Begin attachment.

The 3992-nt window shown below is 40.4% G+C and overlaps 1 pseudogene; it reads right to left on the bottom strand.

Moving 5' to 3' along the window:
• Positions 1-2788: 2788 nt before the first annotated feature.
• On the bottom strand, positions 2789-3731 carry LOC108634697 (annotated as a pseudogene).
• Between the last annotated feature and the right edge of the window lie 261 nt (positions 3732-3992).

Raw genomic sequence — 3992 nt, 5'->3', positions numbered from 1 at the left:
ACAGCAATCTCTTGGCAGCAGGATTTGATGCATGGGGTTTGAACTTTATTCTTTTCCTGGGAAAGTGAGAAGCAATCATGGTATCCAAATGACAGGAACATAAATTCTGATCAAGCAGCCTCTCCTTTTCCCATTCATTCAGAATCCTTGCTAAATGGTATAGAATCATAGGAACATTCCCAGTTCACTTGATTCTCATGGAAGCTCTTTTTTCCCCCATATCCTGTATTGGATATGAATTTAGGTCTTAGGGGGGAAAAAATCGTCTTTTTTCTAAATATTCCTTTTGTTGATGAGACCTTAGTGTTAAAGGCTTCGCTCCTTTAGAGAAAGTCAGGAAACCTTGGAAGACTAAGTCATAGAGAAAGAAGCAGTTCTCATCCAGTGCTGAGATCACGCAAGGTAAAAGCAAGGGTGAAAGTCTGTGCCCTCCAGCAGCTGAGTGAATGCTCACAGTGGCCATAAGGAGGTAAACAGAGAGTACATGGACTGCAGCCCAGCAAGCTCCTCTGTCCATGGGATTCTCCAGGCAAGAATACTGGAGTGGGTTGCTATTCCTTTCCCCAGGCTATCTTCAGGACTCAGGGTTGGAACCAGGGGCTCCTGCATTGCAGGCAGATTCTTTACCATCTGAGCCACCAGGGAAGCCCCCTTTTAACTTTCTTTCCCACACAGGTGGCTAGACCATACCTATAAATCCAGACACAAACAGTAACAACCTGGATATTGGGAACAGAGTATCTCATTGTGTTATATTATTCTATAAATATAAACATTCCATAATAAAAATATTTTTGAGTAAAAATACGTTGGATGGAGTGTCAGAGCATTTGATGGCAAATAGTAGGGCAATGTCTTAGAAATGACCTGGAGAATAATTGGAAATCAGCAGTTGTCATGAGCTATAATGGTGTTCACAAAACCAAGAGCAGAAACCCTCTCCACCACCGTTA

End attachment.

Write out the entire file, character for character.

The 3992-nt window shown below is 40.4% G+C and overlaps 1 pseudogene; it reads right to left on the bottom strand.

Moving 5' to 3' along the window:
• Positions 1-2788: 2788 nt before the first annotated feature.
• On the bottom strand, positions 2789-3731 carry LOC108634697 (annotated as a pseudogene).
• Between the last annotated feature and the right edge of the window lie 261 nt (positions 3732-3992).

Raw genomic sequence — 3992 nt, 5'->3', positions numbered from 1 at the left:
ACAGCAATCTCTTGGCAGCAGGATTTGATGCATGGGGTTTGAACTTTATTCTTTTCCTGGGAAAGTGAGAAGCAATCATGGTATCCAAATGACAGGAACATAAATTCTGATCAAGCAGCCTCTCCTTTTCCCATTCATTCAGAATCCTTGCTAAATGGTATAGAATCATAGGAACATTCCCAGTTCACTTGATTCTCATGGAAGCTCTTTTTTCCCCCATATCCTGTATTGGATATGAATTTAGGTCTTAGGGGGGAAAAAATCGTCTTTTTTCTAAATATTCCTTTTGTTGATGAGACCTTAGTGTTAAAGGCTTCGCTCCTTTAGAGAAAGTCAGGAAACCTTGGAAGACTAAGTCATAGAGAAAGAAGCAGTTCTCATCCAGTGCTGAGATCACGCAAGGTAAAAGCAAGGGTGAAAGTCTGTGCCCTCCAGCAGCTGAGTGAATGCTCACAGTGGCCATAAGGAGGTAAACAGAGAGTACATGGACTGCAGCCCAGCAAGCTCCTCTGTCCATGGGATTCTCCAGGCAAGAATACTGGAGTGGGTTGCTATTCCTTTCCCCAGGCTATCTTCAGGACTCAGGGTTGGAACCAGGGGCTCCTGCATTGCAGGCAGATTCTTTACCATCTGAGCCACCAGGGAAGCCCCCTTTTAACTTTCTTTCCCACACAGGTGGCTAGACCATACCTATAAATCCAGACACAAACAGTAACAACCTGGATATTGGGAACAGAGTATCTCATTGTGTTATATTATTCTATAAATATAAACATTCCATAATAAAAATATTTTTGAGTAAAAATACGTTGGATGGAGTGTCAGAGCATTTGATGGCAAATAGTAGGGCAATGTCTTAGAAATGACCTGGAGAATAATTGGAAATCAGCAGTTGTCATGAGCTATAATGGTGTTCACAAAACCAAGAGCAGAAACCCTCTCCACCACCGTTA